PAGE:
Wild Seed by Octavia Butler
Reviewed by GGGinny
What I drank: I GET TO SEE SAM AND PARKER AND THEY MAKE ME SO HAPPY!!!
Doro is an entity who changes bodies like clothes, killing his hosts by reflex or design. He fears no one until he meets Anyanwu. Anyanwu is a shapeshifter who can absorb bullets and heal with a kiss and savage anyone who threatens her. She fears no one until she meets Doro. Together they weave a pattern of destiny (from Africa to the New World) unimaginable to mortals.
Drunk Overview: Doro has been immortal for too long and Anyanwu is a badass who can heal anything and is immortal because of that (is awesome body chemistry stuff). He wants to own her because he’s lost all sense of humanity and she doesn’t want to be owned because of fucking course she doesn’t.
Drunk Thoughts: this book takes place over so many years but honestly I got hooked as soon as Anyanwu was introduced.
- For some background, I first tried to read Octavia Butler years ago, but it didn’t take. I tried with a different book (don’t ask me witch, it’s been over a decade) and it didn’t fit. But I’ve grown as a reader and wanted to try again.
- And this book was such a great choice.
- Anyanwu is such a fascinating character. The idea that she could heal herself, becoming immortal, and then used that power only to strengthen her community is so inspiring.
- Which is what made Doro such a good foil. A character who only looks at people as fodder (he switches bodies whenever his current body grows weak and is more a spirit than a man) against a woman who loves so hard she created community is such an interesting concept.
- That being said there are some outdated/ weird concepts in this book. A touch of incest, outdated gender norms, the way the female characters tended to submit… not my favorite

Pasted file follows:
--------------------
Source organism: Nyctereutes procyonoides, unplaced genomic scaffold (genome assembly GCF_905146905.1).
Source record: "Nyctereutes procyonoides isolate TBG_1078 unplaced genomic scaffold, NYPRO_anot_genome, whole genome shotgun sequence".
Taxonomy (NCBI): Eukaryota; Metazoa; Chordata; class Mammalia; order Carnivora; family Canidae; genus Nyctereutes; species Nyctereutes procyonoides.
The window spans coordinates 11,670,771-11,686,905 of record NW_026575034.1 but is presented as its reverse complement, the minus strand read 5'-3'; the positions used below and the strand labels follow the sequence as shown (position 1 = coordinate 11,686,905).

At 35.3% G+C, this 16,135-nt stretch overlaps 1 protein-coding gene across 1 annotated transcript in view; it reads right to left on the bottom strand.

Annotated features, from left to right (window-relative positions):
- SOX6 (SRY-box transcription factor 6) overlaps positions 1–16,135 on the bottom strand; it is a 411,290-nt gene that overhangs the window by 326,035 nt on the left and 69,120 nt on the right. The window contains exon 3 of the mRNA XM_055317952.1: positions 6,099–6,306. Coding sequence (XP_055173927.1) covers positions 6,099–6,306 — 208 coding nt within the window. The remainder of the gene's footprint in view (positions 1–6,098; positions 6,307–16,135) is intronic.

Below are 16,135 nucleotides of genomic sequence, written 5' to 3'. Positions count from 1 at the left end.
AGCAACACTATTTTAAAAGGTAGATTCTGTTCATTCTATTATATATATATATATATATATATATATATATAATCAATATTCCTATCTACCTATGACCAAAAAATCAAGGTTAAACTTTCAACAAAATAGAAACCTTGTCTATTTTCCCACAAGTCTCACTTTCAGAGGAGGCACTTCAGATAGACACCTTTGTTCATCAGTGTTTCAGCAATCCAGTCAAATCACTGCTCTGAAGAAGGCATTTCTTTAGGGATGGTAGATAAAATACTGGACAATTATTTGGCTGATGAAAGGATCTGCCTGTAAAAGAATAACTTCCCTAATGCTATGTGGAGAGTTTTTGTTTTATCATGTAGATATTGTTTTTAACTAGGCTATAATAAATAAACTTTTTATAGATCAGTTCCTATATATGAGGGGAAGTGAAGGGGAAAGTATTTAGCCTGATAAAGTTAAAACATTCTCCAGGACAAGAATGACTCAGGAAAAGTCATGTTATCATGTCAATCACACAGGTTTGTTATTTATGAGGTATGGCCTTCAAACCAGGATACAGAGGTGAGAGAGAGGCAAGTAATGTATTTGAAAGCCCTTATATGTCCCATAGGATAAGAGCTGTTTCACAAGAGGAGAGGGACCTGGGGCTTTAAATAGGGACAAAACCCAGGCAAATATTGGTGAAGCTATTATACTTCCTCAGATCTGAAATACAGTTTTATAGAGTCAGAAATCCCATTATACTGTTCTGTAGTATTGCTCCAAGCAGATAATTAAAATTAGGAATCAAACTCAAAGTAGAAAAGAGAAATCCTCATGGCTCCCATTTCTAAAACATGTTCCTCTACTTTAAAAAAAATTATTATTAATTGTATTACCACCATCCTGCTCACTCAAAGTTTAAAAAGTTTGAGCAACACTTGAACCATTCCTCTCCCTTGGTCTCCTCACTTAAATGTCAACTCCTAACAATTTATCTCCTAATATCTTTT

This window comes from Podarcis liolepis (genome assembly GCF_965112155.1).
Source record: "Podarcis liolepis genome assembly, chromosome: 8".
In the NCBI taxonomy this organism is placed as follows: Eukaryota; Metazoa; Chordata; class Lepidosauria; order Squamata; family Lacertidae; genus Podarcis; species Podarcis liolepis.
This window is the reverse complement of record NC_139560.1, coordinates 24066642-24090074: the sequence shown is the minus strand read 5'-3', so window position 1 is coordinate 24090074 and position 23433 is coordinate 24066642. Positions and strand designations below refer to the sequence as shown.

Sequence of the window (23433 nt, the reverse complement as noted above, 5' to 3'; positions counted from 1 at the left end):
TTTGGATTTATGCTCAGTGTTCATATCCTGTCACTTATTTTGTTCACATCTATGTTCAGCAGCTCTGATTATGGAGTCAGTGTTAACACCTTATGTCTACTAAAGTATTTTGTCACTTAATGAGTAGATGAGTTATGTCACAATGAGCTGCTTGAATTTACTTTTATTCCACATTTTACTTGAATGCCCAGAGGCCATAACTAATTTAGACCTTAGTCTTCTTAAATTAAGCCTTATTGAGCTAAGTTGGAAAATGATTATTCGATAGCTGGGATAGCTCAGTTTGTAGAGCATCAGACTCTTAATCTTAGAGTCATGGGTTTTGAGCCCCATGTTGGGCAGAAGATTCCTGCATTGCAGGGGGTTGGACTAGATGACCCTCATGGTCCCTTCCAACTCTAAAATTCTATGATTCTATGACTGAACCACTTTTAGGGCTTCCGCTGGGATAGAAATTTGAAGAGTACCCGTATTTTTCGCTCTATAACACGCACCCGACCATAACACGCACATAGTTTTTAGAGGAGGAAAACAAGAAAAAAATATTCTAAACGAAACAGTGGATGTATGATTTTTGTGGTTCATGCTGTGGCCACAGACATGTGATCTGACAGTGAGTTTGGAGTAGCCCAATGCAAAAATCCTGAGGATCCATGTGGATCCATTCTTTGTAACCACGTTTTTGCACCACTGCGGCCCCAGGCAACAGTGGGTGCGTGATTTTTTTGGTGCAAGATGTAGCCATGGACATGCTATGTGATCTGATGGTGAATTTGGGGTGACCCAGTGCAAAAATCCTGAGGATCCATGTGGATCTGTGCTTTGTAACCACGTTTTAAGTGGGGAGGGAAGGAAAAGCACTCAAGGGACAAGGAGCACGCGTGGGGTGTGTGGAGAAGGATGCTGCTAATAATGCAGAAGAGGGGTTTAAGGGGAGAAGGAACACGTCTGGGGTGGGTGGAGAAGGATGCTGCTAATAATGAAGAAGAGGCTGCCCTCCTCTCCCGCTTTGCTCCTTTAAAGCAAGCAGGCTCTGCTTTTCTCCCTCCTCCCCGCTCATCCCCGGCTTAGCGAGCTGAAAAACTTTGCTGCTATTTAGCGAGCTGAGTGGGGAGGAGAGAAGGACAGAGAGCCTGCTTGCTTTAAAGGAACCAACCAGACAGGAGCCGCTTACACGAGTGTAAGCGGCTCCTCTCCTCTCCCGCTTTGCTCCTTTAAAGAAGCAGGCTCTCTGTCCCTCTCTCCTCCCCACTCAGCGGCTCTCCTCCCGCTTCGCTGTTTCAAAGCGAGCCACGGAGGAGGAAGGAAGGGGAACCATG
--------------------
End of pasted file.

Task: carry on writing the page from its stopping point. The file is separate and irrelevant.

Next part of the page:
- At the same time, I feel like each of those things is important to the book, if only to show the impact Doro has on his settlements, the way he considers the settlements in long terms of growth rather than individuals that deserve respect, and as much s reflection of the time the book was written in…
- While the overall arc of the book didnt surprise me there were a few twists that did… and I don’t want to go into too much detail, but even as they were happening I could tell the foreshadowing was great!!!
- Legit, even when this book made me angry, I couldn’t put it down. Not for Anyanwu than anything else. Her spirit and her strength were inspiring.
- While I’m trying not to spoil stuff, I want to read the sequels because I believe she’ll end up winning the quasi cold war with Doro
- The other characters were interesting because they’re ultimately short lived when compared to Doro and Anyanwu.
- It makes them feel slightly ephemeral even while some of the characters are clearly important.
- Thats why the breadth of time is so important, it shows how much an impact can have in the long term (especially on an immortal).
- My biggest complaint about the book is that Anyanwu has a tendency to fight everything except Doro. I kept expecting these larhe clashes, and I understand that she is not prone towards acts of avoidable violence, but her frustration is so big that I wamted the catharsis of her fighting in whatever way she could.
- There were a number of times where it felt like she was giving in when I wanted better for her.
- Doro can suck an egg for all I care. Dude definitely had it rough but you reach a point where you recognize your humanity is drifting and youre responsible for deciding how to continue.
- Without spoilers, the stuff with the dolphins ar3 super cool.
- And also I love the little commune late in the book
- And also the stockholm syndrome is SO real in this book.
- But yeah, gonna read the sequel
What it Pairs With: a smoky sazerac